Novlr (online novel writing software)

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AmberV
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Wed Jul 16, 2014 10:29 pm Post

I typically use Creative Commons, or at least the Founders variety that limits protection to 12 (sorry, 14) years, because I find modern copyright law in most countries to serve nobody but the money grubbers. But yes. :)

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Ioa Petra'ka
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Jaysen
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Wed Jul 16, 2014 10:47 pm Post

Well, my info comes from a series of meetings with legal staffs from several companies (providers and customers). In all cases the providers legal council stated "we own the data on the disks". The copyright questions was specifically mentioned in terms of software code, technical documentation, and media (photo, drawings, etc). Paraphrase the lawyers "we we own the data then we own all aspects of the data including all rights". How that would play out in the courts I don't know. That is the stated position of several companies.

As to IP rights, we raised the concept of patented software. Same statement about owning all aspects of the data. "Implied release for use" was the phrase that ended the discussion. Basically if you put it on their disk you have given them rights to do with it as they please.

How it will all play out in the courts will be interesting. All I know is that the providers basically killed the idea of non-internal cloud services for several major corps. I don't avoid clouds for my use but things I want to keep for my exclusive use don't go to the cloud (software ideas, writing, etc).

What is really frustrating was the revelation that "standard US employment law" is written the same. As a salaried employee, anything I produce, even if it is clearly outside my employment, is owned by my employer. If I write a book, publish it, and my employer chooses, they would get the profits. The lines that covered it were pointed out and the fact is was sourced from them department of labor really shocked those in the room. In the case of my employer, they have done it three times that I know about.

Maybe I'm unlucky in what I've been exposed to in my career. I do seem to find myself thinking "this can't be right" more often than not. I will admit that the recent move toward the "pointy haired boss" shows that much of what is behind the curtain is a bunch of "old men" trying to squeeze as much from the "young men" as possible. All the while crying "ignore the men behind the curtain.

Someday I'd like to try to change it. I don't think anyone can really do it. There's too much money involved for real change to be possible.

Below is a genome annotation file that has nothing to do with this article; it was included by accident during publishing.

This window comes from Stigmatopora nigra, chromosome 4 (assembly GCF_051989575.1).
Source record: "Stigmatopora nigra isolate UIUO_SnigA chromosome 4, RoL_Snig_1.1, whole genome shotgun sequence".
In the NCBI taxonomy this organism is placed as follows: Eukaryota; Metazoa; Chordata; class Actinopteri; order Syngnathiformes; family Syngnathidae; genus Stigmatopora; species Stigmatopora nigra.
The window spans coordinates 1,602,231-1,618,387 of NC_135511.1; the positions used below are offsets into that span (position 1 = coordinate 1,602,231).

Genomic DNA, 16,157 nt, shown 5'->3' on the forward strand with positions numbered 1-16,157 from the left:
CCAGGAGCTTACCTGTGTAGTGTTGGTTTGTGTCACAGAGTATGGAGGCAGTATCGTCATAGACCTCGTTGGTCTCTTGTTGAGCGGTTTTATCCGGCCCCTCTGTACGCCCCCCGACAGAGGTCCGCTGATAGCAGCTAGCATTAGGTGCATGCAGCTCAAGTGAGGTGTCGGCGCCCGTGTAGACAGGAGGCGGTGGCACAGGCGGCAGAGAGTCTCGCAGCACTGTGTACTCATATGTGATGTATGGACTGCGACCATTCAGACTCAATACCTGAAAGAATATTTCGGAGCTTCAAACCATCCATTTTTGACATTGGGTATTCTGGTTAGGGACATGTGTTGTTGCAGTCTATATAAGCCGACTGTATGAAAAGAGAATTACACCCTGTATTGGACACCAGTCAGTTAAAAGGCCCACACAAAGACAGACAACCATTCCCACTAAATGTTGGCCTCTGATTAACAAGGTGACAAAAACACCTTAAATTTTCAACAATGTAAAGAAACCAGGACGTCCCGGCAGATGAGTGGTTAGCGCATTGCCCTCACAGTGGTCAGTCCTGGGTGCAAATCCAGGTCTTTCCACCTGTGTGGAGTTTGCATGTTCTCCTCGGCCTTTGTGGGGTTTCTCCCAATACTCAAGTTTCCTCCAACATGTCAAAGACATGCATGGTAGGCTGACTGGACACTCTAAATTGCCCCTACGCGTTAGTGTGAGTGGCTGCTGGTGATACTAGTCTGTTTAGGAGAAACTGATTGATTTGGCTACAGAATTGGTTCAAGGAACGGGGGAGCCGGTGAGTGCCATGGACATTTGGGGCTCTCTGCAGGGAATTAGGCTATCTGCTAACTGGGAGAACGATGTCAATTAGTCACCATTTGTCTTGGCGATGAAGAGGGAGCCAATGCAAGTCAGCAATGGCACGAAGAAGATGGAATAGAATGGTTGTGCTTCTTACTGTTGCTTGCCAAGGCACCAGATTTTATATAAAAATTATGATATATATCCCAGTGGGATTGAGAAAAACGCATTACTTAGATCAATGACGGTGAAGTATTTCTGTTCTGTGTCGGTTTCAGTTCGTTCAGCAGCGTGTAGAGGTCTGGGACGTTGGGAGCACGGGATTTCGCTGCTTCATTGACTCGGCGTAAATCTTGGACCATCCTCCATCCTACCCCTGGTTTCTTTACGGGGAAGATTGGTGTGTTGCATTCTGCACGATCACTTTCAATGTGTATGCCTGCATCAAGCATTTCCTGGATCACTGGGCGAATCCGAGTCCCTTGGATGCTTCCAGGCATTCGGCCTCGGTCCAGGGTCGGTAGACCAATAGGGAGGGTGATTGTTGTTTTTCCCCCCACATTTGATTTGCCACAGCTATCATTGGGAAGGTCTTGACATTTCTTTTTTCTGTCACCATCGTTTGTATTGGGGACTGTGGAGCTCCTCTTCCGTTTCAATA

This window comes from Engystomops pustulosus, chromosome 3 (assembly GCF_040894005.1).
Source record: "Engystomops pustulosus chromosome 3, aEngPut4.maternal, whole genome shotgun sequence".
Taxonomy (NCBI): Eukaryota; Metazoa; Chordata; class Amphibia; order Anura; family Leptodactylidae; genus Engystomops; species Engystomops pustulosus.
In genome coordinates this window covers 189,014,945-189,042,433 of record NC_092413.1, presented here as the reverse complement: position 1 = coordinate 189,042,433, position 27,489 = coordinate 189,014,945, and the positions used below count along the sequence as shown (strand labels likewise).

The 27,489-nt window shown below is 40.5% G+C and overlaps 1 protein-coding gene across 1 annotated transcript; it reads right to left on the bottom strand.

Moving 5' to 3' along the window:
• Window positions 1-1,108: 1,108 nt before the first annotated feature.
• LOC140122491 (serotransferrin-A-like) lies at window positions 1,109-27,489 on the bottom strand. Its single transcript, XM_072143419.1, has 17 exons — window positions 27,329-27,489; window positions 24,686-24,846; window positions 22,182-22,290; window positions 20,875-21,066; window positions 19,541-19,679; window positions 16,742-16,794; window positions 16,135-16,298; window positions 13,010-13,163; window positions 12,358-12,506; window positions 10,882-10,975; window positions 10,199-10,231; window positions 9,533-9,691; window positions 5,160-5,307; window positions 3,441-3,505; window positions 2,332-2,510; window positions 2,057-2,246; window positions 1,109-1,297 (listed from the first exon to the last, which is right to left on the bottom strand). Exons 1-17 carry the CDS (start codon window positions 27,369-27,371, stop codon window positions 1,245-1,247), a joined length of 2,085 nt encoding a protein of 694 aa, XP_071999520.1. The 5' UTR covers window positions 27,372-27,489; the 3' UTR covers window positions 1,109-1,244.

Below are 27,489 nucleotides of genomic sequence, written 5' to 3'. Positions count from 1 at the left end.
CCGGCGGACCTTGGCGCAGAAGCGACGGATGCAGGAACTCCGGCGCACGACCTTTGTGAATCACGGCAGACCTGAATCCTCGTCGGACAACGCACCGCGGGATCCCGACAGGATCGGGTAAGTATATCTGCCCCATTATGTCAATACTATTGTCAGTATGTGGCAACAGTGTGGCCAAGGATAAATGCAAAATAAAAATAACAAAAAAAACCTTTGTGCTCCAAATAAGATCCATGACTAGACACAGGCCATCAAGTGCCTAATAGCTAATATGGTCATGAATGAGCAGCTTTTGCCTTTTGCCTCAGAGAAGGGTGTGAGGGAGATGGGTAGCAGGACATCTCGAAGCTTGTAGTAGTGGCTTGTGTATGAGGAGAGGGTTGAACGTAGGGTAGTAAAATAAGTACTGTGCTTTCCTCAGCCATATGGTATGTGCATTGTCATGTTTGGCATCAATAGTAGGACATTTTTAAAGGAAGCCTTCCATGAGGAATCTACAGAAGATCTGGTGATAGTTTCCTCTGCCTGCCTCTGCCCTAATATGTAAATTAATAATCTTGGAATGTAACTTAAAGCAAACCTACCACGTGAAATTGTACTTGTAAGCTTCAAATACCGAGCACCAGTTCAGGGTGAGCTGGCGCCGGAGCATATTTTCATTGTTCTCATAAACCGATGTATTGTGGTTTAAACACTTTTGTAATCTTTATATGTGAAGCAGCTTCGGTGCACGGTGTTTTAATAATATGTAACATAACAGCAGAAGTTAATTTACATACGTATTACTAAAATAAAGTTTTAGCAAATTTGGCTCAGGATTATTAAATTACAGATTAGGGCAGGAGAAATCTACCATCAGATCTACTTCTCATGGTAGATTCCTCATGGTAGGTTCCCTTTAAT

Jaysen

I have a wife and 2 kids that I can only attribute to a wiggle, a giggle, and the realization that she was out of my league so I might as well be happy with her as a friend. 26 years marriage later, I can't imagine life without her. -Me 10/7/09

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druid
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Thu Jul 17, 2014 8:59 am Post

Jaysen wrote:Someday I'd like to try to change it. I don't think anyone can really do it. There's too much money involved for real change to be possible.


You hit on the key element at the end, money. My U asserts the same "rights" to creations by engineers and computer scientists, because their productions are worth big bucks. As for humanists and other loss leaders, meh. They can have their rights and dinky profits.

However, in the case of money makers, the U must agree to a SHARE of profits via an approved system of patents and royalties. In some cases, this has amounted to large, Amazon-like percentages. So, if you are a sole or principal creator, you are entitled to a profit-share even if you created your widget on company machines and time.

Corporations will not share until forced to by the courts. What they are telling you now is illegal, and a class-action suit might bring them to the bargaining table. Otherwise, "business ethics" remains as usual, a classic oxymoron.

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PJS
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Fri Jul 18, 2014 12:29 pm Post

Cloud-like storage has been the dominant O/Ting here, but another problem with rights goes back much farther. I offer you one word to consider, when discussing payment for creative effort: